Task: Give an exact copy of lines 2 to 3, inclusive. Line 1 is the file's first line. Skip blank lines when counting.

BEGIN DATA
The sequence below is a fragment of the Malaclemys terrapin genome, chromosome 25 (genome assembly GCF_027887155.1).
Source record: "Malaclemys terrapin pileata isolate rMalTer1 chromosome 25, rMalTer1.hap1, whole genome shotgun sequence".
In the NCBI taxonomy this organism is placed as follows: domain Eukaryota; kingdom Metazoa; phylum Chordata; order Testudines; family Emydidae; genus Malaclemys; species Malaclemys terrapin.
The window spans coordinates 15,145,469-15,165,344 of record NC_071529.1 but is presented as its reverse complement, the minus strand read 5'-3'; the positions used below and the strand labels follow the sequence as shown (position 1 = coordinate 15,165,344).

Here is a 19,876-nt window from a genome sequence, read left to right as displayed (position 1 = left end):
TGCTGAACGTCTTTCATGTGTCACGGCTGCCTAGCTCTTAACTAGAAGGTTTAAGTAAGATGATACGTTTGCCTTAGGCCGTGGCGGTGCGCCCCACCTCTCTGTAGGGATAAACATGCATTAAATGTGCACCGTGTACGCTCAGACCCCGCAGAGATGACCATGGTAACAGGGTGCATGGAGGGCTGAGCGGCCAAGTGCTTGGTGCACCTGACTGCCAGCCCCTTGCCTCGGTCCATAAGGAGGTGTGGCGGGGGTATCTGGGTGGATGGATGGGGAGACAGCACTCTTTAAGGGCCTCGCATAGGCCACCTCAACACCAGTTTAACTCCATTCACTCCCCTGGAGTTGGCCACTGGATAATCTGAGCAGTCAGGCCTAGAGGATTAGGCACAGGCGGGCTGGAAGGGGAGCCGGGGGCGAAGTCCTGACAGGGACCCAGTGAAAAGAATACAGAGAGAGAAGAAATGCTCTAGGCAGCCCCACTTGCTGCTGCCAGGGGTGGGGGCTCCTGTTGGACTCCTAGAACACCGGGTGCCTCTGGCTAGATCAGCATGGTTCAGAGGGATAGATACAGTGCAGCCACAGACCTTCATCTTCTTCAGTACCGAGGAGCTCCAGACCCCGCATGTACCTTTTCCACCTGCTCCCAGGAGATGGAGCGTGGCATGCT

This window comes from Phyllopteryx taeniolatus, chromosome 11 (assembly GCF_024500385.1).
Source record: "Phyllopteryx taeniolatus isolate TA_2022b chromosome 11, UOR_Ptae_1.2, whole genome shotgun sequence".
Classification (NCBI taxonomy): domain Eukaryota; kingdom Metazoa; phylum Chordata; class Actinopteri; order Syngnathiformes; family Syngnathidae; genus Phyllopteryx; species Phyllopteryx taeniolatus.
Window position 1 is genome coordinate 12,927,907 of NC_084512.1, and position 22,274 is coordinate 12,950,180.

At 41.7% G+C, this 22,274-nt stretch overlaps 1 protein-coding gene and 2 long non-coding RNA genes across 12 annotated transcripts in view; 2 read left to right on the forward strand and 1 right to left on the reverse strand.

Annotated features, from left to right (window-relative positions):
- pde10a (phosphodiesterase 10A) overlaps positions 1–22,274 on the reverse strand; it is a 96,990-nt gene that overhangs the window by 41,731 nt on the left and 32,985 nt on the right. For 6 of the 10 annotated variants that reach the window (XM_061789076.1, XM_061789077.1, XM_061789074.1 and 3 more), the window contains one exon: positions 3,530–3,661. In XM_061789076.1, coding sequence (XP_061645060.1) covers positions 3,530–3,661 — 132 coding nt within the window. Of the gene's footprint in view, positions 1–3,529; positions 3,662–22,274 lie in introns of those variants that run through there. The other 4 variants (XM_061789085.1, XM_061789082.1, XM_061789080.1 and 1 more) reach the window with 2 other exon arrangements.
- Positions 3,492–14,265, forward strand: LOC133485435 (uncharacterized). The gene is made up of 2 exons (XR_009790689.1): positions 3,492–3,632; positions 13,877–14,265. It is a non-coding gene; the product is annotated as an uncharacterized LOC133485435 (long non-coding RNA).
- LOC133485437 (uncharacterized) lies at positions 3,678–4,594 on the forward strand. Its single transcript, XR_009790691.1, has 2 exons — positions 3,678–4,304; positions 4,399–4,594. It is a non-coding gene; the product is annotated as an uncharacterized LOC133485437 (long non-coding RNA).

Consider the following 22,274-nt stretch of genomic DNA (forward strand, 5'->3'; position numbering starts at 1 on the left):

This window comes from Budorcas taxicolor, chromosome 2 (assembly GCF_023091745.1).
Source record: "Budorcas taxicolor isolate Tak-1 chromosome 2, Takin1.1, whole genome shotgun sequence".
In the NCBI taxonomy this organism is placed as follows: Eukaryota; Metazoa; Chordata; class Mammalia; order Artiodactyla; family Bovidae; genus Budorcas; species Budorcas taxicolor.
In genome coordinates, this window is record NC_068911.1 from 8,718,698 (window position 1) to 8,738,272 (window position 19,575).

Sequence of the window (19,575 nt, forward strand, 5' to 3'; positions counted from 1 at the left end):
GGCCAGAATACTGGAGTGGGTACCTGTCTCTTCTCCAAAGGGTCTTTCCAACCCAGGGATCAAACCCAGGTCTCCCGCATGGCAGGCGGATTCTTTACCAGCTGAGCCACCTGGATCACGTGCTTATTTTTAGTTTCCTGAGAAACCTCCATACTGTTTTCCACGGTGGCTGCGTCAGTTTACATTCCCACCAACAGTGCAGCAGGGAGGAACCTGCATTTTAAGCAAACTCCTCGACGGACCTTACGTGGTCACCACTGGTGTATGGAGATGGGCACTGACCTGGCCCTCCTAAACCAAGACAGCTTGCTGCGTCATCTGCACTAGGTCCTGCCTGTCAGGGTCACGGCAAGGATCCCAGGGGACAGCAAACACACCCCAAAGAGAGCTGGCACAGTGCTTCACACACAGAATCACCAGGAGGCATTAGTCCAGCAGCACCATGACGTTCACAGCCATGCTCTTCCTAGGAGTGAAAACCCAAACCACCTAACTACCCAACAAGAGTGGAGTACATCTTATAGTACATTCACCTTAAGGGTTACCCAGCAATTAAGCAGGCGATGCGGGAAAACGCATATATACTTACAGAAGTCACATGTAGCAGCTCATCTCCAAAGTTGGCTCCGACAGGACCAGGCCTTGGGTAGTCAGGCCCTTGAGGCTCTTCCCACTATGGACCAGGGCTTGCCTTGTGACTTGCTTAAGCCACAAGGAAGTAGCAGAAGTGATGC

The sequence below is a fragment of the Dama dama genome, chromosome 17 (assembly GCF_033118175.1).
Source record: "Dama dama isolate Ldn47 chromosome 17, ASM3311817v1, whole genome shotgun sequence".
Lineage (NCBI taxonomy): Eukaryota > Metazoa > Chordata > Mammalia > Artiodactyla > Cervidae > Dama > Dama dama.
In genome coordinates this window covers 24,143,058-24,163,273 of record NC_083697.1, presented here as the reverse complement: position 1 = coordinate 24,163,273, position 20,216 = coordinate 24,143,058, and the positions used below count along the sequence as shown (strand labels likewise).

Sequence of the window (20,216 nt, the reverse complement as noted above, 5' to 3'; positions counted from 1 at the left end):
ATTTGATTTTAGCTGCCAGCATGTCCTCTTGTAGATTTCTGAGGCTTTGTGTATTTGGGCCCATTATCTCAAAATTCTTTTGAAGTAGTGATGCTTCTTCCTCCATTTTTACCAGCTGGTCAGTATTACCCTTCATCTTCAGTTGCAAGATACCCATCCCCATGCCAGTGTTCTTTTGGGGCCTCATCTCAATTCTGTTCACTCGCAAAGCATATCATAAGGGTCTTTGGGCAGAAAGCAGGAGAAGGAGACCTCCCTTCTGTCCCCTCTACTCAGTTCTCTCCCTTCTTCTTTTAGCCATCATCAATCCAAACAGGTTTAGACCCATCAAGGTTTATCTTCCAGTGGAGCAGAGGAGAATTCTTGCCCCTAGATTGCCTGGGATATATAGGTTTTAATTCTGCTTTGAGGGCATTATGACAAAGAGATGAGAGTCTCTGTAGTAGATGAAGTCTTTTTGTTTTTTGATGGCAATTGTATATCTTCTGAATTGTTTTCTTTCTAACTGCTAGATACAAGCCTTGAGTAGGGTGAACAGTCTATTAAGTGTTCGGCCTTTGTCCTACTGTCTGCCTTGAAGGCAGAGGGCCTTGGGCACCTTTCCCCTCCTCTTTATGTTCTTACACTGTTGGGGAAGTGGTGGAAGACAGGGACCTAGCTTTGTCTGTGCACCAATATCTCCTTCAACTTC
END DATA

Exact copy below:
Source record: "Malaclemys terrapin pileata isolate rMalTer1 chromosome 25, rMalTer1.hap1, whole genome shotgun sequence".
In the NCBI taxonomy this organism is placed as follows: domain Eukaryota; kingdom Metazoa; phylum Chordata; order Testudines; family Emydidae; genus Malaclemys; species Malaclemys terrapin.